The man running the world’s biggest wealth fund said snapping up oil stocks now could pay off down the line. It’s just not a good idea for Norway.
The $1 trillion fund, built from Norway’s own production of petroleum, shocked markets in November when it announced a proposal to dump oil and gas stocks. The rationale was that given Norway’s overall exposure to oil it didn’t make sense to also tie up financial assets in the petroleum sector, rather than a view on the future viability of the industry.
On Tuesday, Yngve Slyngstad, the fund’s chief executive officer, went a little further, acknowledging that the future of the business is very much up in the air, saying it’s “obvious” that there’s an energy transition happening.
“This energy transition will affect the consumption of oil and gas, and therefore, of course, could affect the profitability of oil and gas companies,” he said in an interview.
But that risk is probably already priced into the market, meaning that oil stocks could from here on out deliver bigger returns than other stocks, according to Slyngstad.
“It’s quite possible to have a discussion about whether oil stocks, in isolation, could give a better return, or a higher risk premium, because the uncertainty is so great,” he said. “But that doesn’t necessarily mean that this is the type of equity risk premium that this fund should include.”
If the fund was viewed in isolation, removing an entire industry from the portfolio would reduce diversification and enhance risk, Slyngstad said. But given Norway’s exposure to oil prices through income from production taxes, state ownership of offshore fields and the government’s stake in Statoil ASA, shedding oil stocks will probably reduce risk for the country as a whole, he said.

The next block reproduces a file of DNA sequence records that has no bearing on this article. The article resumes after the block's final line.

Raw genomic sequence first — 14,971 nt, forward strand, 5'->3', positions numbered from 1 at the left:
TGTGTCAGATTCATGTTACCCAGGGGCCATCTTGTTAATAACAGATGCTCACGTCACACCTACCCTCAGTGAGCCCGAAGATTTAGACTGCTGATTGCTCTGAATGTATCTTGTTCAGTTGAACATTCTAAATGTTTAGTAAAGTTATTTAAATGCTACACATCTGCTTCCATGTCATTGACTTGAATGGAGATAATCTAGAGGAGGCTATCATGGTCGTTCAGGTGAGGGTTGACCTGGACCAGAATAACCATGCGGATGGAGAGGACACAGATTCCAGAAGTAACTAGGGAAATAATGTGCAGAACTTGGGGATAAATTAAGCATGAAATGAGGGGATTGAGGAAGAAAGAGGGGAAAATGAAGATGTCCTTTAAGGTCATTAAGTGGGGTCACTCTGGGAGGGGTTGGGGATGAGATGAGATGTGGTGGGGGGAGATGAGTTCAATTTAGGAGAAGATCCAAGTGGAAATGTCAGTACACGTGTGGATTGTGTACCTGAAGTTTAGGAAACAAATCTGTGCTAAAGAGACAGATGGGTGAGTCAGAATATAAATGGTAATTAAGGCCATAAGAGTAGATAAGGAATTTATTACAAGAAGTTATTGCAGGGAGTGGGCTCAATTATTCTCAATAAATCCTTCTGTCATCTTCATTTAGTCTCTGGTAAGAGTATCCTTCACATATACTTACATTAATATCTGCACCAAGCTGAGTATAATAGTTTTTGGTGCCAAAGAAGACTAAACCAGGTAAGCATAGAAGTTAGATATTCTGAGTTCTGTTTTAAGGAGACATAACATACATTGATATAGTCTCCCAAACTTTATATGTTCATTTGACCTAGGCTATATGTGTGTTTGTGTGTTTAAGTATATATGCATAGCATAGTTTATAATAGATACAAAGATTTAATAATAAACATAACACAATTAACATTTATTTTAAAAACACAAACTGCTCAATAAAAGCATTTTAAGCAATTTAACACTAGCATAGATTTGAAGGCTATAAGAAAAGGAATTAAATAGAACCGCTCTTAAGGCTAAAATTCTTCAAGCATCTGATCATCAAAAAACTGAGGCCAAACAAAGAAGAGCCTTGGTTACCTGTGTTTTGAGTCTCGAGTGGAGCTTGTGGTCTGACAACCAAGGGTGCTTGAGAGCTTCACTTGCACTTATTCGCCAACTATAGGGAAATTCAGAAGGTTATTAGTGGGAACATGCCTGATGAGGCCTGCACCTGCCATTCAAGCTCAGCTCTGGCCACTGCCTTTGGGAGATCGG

“The issue with the concept of risk, is that it depends on who bears it,” Slyngstad said.
The fund on Tuesday, in its annual risk and return report, revealed that excluding certain companies had cost it about 6 basis points in return each year. The biggest negative impact on returns was 5 basis points a year from not investing in weapons and tobacco companies, while excluding companies that contribute to severe environmental damage had a positive impact of 4 basis points.
In fact, Slyngstad likened oil stocks to what happened with tobacco stocks, which the fund has been banned from investing in since 2009.
“It looks like tobacco stocks have had a better return over the last 30 years,” he said. “It was fair to ask for an extra risk premium because of the possibility that there would be regulations that would dramatically reduce tobacco consumption. That didn’t happen.”